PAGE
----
But it got me thinking: why is it that when we were handed that puzzle and asked to solve it–in no particular way–we all had the same instinct to hush up and work alone. Dr. Peter Gray may have partially answered my question with his recent post, “Seven Sins of Our System of Forced Education.” Sin Number Three is “Interference with the development of cooperation and nurturance.” Dr. Gray explains:

“We are an intensely social species, designed for cooperation. Children naturally want to help their friends, and even in school they find ways to do so. But our competition-based system of ranking and grading students works against the cooperative drive. Too much help given by one student to another is cheating. Helping others may even hurt the helper, by raising the grading curve and lowering the helper’s position on it. Some of those students who most strongly buy into school understand this well; they become ruthless achievers.”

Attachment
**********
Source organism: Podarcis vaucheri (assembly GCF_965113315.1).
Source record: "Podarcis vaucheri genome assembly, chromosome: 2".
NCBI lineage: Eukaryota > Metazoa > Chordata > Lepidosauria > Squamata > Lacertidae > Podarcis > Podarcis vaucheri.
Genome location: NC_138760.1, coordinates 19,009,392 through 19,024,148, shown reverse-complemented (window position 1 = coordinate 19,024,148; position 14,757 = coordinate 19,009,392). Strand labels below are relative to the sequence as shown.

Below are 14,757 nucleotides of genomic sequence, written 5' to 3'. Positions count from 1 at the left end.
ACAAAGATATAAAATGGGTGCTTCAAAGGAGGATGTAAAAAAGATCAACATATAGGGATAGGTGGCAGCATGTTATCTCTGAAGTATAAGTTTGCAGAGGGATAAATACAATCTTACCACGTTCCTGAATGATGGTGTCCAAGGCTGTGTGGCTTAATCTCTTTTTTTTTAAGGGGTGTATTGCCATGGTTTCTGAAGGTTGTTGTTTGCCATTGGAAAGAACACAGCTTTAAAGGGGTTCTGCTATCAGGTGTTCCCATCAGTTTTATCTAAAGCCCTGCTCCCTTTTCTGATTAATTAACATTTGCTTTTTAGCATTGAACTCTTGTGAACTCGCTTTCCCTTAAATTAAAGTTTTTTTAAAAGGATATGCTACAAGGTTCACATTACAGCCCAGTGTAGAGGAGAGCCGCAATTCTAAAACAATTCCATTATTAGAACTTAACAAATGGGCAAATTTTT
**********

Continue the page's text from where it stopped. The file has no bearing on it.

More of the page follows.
It’s a real shame that traditional School methods haven’t been able to adapt with the times super well. When we first imported these methods from Prussia at the beginning of the Industrial Revolution, they were perfect for training the next generation of lever-pullers and widget stampers: You definitely should NOT talk to your neighbor in those cirucmstances. You might lose a limb, which would cause the widget line to back up, which might damage some of the machinery, which would totally dent the company’s bottom line. However, modern employers seem to value teamwork skills.

Collaboration or Compilation?